Wolverhampton Wanderers’ managing director Laurie Dalrymple has said renovation work at the Premier League club’s Molineux stadium is likely to begin on the Steve Bull Stand in 2020.

The club has long-term plans to expand the 32,000-seat stadium into a 50,000-capacity venue. Dalrymple confirmed in an interview with Sky Sports last week that the club is committed to this renovation plan amid suggestions Wolves may seek to build a new ground on a different site.

Speaking at a recent Wolves Fans Parliament meeting, Dalrymple provided a further update on the project, which looks set to get underway next year.

“There has never been any lack of ambition for us to take the capacity in to the 50,000s or higher but we have to respect what the market dynamics are telling us, and we have to be adopting a more realistic and pragmatic approach that we are comfortable with,” Dalrymple said.

“So, with that in mind, we are presently looking at a further two phases to the project that would take the figure from 31,500 to about 36,000 in phase one, with a view to a further phase lifting it to 45-46,000 in phase two.”

It had initially been suggested that work would begin on the iconic Sir Jack Hayward Stand, also known as the South Bank, but it appears that the Steve Bull Stand (pictured), the oldest structure currently in place at the stadium, is now first in line for development.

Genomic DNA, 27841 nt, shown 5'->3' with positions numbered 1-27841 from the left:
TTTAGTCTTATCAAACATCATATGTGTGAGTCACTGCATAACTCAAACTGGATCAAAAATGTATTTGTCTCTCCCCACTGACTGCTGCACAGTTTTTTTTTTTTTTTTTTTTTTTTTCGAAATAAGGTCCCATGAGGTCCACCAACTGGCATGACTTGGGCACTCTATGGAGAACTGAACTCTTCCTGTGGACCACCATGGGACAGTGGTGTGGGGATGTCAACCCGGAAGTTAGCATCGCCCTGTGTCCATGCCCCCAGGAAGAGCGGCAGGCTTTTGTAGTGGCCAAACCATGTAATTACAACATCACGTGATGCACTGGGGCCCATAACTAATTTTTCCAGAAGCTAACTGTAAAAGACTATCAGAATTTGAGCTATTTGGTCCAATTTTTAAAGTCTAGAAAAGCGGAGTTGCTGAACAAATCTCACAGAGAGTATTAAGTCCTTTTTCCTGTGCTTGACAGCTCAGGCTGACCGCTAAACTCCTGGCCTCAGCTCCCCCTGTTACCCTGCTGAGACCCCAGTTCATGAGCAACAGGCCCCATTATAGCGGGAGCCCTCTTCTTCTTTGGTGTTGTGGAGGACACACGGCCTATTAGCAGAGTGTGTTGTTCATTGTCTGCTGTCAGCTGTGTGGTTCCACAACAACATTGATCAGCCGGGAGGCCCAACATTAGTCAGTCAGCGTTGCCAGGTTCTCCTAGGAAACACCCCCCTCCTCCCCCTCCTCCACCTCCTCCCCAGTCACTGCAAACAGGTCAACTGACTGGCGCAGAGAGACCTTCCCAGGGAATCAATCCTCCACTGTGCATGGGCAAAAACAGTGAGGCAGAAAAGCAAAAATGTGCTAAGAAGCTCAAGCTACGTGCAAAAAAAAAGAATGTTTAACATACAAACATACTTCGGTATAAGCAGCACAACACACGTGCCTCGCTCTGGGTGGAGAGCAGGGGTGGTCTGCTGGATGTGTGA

“We said the South Bank might be developed first but, in all honesty, we have had a slight shift in opinion,” Dalrymple said. “From a commercial perspective and for us to maximise all aspects of the stadium, as quickly as possible, it makes more sense to develop the Steve Bull first. Additionally, we have some football regulations, such as the accommodation of disabled supporters to factor in to our stadium plans, as well as how we manage and execute our away fans segregation and location.

“Where we place away fans here is causing some frustration, it’s fair to say, as when a club brings over 2,000 fans, there’s little we can do other than put them in the Steve Bull Lower. This is a situation, that we will actively seek to improve sooner, rather than later.”

Dalrymple admitted that this summer would come too early for work to begin but the close season of 2020 is feasible. The redevelopment of the South Bank would potentially begin in 2022.

The renovation of the Steve Bull Stand would increase its capacity from 9,500 to 11,000, with the stadium’s overall capacity to rise to 46,000 once all work is complete.

The 2018-19 season marks Wolves’ first top-flight campaign in seven years and the club has enjoyed an impressive first season back in the Premier League, currently sitting seventh in the table. Yesterday’s 1-0 win at Bristol City also saw the club progress to the quarter-finals of the FA Cup for the first time since 2003.

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